I’m trying out my first NaNoWriMo (National Novel Writing Month), which typically challenges new, would-be authors to write a complete first draft of a novel that’s 50,000 words long in the 30 days of November.
Ever since I heard of NaNo, I’ve had excuses:
- I’m too busy with engineering school.
- I’m too stressed at work.
- I know I max out at 750 words in a work day; I’ll never make 1666.
- I’m editing a book, and it’s not the right time to write that many new words.
This year felt right, even though I’m bending the “rules” to write draft “3” of a novel. I’m in a word-production mode, and I need to get them out fast.
And it’s working.
As you can see, I’m not making the NaNo count everyday, but I’m making a lot of progress a lot faster than I ever have. That’s worth celebrating.
Then again, I’m targeting Laws Among Friends to be 100k, right about as long as Rights of Use. Since the NaNo goal is 50k, I needed to set a higher goal for the book I actually plan to finish. Here’s me also not keeping track with the much lighter goal. And with a head start when I pregamed November.
But, as you can see on that last graph, I’m getting close to back on track for the long goal. This one estimates when I’ll cross over to meet the long goal by almost meeting the NaNo goal.
I think we all have an intuitive understanding of what days of the week just don’t work, but I wanted to see it. Especially because I have no justification for Thursdays or Mondays.
But this is the one I work off of. This is the one that uses real data and tells me whether I’m in danger of not hitting the total word count–or going over. The two-digit scene numbers are the ones that got added in the writing that weren’t planned: 4 of 10 so far–which is statistically huge. You can also see that the latest cumulative average word count per scene is in between the word counts needed for 90k and 100k–which is right where I need it to be.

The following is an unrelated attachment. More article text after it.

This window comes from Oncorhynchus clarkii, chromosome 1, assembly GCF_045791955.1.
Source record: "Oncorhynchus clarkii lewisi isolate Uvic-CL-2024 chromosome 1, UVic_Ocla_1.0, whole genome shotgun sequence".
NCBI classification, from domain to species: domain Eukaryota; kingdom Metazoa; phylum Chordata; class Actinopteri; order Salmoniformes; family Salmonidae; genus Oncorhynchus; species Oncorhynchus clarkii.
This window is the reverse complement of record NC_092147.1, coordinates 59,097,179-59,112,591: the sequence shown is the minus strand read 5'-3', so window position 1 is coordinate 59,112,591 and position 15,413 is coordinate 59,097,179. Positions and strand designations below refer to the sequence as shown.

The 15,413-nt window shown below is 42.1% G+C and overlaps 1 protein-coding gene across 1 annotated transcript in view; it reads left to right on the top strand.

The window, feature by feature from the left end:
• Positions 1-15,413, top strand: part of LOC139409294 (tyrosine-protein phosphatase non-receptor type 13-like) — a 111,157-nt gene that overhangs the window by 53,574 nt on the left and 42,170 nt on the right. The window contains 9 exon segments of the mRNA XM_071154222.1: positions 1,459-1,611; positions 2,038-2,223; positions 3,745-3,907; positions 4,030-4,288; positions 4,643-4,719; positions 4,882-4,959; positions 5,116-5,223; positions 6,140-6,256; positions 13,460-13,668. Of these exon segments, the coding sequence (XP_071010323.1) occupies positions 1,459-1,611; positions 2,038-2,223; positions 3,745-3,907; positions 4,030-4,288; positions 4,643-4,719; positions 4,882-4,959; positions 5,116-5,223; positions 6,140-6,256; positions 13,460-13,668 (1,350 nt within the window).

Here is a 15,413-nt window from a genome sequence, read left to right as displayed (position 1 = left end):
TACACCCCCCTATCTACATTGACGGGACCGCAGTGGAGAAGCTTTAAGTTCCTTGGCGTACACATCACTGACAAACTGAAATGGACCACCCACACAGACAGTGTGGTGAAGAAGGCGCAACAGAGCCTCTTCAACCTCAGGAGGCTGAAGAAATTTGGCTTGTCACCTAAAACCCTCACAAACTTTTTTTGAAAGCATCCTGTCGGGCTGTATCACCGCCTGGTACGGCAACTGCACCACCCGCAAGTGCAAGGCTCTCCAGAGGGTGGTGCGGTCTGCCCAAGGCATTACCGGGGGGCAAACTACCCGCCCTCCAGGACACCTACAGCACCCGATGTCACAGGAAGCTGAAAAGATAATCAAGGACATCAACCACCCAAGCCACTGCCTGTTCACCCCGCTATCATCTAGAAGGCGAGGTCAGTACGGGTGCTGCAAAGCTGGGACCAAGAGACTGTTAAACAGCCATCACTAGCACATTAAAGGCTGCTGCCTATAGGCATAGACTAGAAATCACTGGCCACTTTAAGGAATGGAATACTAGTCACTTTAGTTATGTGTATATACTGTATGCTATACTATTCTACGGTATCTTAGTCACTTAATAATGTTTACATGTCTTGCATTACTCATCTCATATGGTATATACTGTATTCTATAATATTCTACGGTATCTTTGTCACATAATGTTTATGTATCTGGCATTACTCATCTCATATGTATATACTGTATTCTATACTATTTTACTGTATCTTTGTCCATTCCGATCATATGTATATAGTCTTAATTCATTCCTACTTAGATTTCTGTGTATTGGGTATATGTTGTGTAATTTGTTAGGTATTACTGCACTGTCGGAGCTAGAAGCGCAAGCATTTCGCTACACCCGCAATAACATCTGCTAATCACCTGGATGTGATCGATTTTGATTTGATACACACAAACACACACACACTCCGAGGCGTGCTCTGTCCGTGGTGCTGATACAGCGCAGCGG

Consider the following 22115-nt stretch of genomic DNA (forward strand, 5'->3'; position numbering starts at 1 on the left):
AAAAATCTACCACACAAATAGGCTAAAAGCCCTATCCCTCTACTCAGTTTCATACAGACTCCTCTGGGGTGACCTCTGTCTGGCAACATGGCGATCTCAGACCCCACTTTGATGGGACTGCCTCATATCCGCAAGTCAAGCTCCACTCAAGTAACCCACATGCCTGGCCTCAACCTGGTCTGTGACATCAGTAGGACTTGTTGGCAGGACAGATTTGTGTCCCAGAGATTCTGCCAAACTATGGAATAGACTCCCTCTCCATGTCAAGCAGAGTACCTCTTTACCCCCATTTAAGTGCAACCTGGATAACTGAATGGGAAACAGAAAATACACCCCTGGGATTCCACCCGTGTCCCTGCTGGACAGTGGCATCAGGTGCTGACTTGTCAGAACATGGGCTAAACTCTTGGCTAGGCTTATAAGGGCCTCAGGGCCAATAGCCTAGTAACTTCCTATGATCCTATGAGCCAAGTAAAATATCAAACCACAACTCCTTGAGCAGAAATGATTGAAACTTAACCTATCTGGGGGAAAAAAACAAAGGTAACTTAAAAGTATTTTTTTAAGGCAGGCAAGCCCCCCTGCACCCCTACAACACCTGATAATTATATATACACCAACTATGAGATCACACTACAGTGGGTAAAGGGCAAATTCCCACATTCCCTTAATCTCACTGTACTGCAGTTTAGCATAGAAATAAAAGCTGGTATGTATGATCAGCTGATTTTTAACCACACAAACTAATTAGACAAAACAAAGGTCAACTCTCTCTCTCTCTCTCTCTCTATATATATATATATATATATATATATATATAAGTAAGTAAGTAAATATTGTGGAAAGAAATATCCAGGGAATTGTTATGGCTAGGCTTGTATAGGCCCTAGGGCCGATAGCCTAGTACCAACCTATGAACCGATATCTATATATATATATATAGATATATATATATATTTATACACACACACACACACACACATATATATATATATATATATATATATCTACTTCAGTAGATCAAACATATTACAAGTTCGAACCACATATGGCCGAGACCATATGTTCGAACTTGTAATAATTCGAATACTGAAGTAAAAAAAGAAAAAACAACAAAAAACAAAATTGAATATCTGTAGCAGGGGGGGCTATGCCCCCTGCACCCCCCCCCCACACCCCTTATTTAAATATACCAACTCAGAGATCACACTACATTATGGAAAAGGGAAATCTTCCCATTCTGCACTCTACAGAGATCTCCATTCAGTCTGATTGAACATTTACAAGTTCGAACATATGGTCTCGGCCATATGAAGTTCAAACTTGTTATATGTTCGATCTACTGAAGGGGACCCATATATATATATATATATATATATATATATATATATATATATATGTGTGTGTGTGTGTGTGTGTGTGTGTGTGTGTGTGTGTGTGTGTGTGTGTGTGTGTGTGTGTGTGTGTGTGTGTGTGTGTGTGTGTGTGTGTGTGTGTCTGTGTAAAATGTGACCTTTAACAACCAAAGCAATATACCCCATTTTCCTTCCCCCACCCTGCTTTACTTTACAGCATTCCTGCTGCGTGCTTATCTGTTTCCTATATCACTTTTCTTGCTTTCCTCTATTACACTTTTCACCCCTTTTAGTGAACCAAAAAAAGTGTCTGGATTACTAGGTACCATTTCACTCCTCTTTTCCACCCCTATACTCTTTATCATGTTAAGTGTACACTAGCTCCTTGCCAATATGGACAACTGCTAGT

Of course, that assumes that no more scenes get added and the average word count stays about the same. Both are bad assumptions, but this was a reasonably helpful tool during the last few revisions of Rights of Use, especially when Cleveland Writers Press asked for an extra 50% length in 3 months.
The last graph below shows why the “word count is the same” assumption is pretty bad. As you can see, scenes in Rights of Use (as of July 2017) were all over the place, anywhere from 65 words to 4,700 words. The cumulative average was highly influence by the beginning (as cumulative averages always are) and outliers (…what a surprise…), but this was the data (and motivation) I needed to make sure I hit the 95k – 110k range I was given.
Obviously, it didn’t make me structure my scenes consistently or any such nonsense, but it did encourage me to be more descriptive. Believe it or not, that’s what the book needed, going from draft 10 to draft 11.
I know I waste a lot of time on graphs, but believe it or not, this really motivates me. I’ve gotten much done because of it.
Now, back to the draft… I have another implantation to write.